ED NOTE: Supervisor John Pinches lobbied for the rail route through the Little Lake Valley as the likeliest, least expensive path for the Bypass. We thought so, too, but…
BAD DOGWOOD LOGGING PLAN STOPPED
And plaintiffs get attorney fees
Sonoma County Superior Court awards attorney fees for lawsuit over floodplain redwood logging in Gualala River “Dogwood” timber harvest plan
After halting logging in the environmentally sensitive mature floodplain redwood forest of the lower Gualala River, Judge René Chouteau of Sonoma County Superior Court awarded $162,000 in attorney’s fees to the successful parties in environmental litigation over CALFIRE’s approval of the Dogwood Timber Harvest Plan. The successful parties are the Petitioners, Friends of Gualala River, Forest Unlimited, and California Native Plant Society, represented by attorney Edward Yates. The fee award ruling was issued June 27, 2017.
INTERESTING story in UDJ by Ashley Tressell.
In it we find this sentence: "She used the website Backpage as proof, having found nine women being advertised for sex in Ukiah on June 15. The site is a widely used platform for traffickers to market their 'product.'”
DOGS IN RESTAURANTS
Re: Dogs and their owners
Two items about dogs raised my hackles in the most recent AVA. The outrage about some dog owners declaring their animals service dogs when they are not.
Considering American society in general is going to hell in a handbasket, this in my opinion is a minor issue, if it needs to be an issue at all. Dog owners are trying to get around the stupid laws and restrictions on where the family pet is allowed to join them. I don't think most of them are trying to disrespect the true service animals that go thru lengthy training to become the amazing companions they are. Why, for example can I not bring my dog into a restaurant? I have been subjected to screaming infants and snot-nosed toddlers who chase each other around the dining room in many a restaurant. I have to tolerate that, but I can't bring my well behaved, leashed dog to lay quietly under my dinner table? As I say at the Bink wine tasting room, well behaved humans and their leashed pets are always welcome. I keep a water bowl and yummy treats at the ready.
A READER WRITES. I got an alert about Little Dog’s (mis)behaviors: I got an email yesterday, sent, it says, from Little Dog. (It may have been sent to other AVA subscribers also, but that’s not clear to me.) The message asks that I send him dog treats ASAP, as he asserts he never gets many from his miserly owner—his words, not mine. He said he’d be forever grateful for any treats sent. In a side note, he also disparaged the old scraggly cat that hangs around the place, said the cat actually gets more treats and love than he does. Just to show you what a sucker I can be, I’ve sent a box of Milk Bone treats to the AVA address. I thought there might be a speck of truth in his message that he never gets enough dog treats. Anyway, that’s my true story…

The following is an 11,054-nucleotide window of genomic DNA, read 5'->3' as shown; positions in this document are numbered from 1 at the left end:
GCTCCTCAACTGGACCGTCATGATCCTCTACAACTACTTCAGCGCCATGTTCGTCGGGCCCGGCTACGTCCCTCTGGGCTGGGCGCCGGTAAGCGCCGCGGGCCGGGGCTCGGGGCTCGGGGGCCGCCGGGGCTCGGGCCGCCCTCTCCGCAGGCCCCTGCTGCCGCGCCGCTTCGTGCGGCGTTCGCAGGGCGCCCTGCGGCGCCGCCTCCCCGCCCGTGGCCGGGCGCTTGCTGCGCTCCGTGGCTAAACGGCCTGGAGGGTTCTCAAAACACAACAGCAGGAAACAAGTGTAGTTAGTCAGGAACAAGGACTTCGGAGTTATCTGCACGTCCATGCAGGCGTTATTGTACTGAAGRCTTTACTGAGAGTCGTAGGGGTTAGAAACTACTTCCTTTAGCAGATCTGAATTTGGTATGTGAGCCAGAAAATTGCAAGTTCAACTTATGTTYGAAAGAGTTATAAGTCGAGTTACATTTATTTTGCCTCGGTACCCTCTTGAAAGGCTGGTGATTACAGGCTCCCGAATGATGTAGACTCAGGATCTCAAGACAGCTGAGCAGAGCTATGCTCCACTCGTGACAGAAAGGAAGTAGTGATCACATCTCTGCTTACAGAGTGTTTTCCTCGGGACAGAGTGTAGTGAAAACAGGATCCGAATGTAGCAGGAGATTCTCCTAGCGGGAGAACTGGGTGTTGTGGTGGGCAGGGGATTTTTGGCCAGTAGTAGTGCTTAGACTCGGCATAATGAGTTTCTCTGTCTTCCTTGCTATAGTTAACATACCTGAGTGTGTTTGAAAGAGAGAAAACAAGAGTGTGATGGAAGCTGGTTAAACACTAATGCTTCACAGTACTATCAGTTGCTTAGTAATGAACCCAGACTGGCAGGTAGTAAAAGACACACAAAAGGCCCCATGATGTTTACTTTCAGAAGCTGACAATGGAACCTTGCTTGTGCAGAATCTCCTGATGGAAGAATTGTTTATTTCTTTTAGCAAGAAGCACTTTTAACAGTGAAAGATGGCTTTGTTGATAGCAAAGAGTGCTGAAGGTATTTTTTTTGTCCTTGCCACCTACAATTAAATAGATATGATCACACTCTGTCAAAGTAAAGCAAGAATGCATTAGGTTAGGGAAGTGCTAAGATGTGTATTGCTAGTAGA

THE LITTLE BUGGER is playing the pity card, is he? Be it known, despite his poor mouthing it, the guy lives like a king. We think the diminutive ingrate's fan club should know he eats so much he's in Diabetes Two range.
BRIDGES, HUCKLEBERRIES & ROBIN STEW
The Depression and the New Deal in Mendocino County
by Robert Winn
Editor’s note: In 1989, history professor Robert Winn and a group of his students from College of the Redwoods researched and wrote Bridges, Huckleberries, and Robin Stew, which documented the impact on Mendocino County, particularly its coastal residents, of the Great Depression. Mendocino Historical Research, Inc. published the study. This story seems very relevant to the times we live in, even if our dominant cash crop now is neither peas nor huckleberries. Following are excerpts from this compelling narrative...
In the early twentieth century, Mendocino County’s economy was kept healthy by the rebuilding of San Francisco after the 1906 earthquake, the economic mobilization during the first World War, and the post-war building boom. But by the late 1920’s, building was slowing down all over the country, and the county’s mills began to feel the effects of a declining market. The Glen Blair Mill closed in 1925, the Albion mill in 1928. The county’s farmers felt the pinch somewhat earlier. Farm prices were… swept under with everything else in the riptide that followed the Great Crash of 1929.
The Fort Bragg Community Club in the 1920’s. In the early years of the Depression, the Community Club was the center for the collection and distribution of food, clothing, and fuel to needy families. (H.H. Wonacott, photographer: collection of the Mendocino County Museum, #83-27-1.)
The Depression hit Mendocino County hard. The value of products manufactured in the county (primarily lumber) fell from five million dollars in 1929 to two million in 1933, and the average annual wage in manufacturing fell from $1,864 to $878. The mills at Caspar and Mendocino were closed between 1931 and 1934, and the Fort Bragg mill was forced to cut back production and lay off workers. The bottom dropped out of agriculture and fishing as well.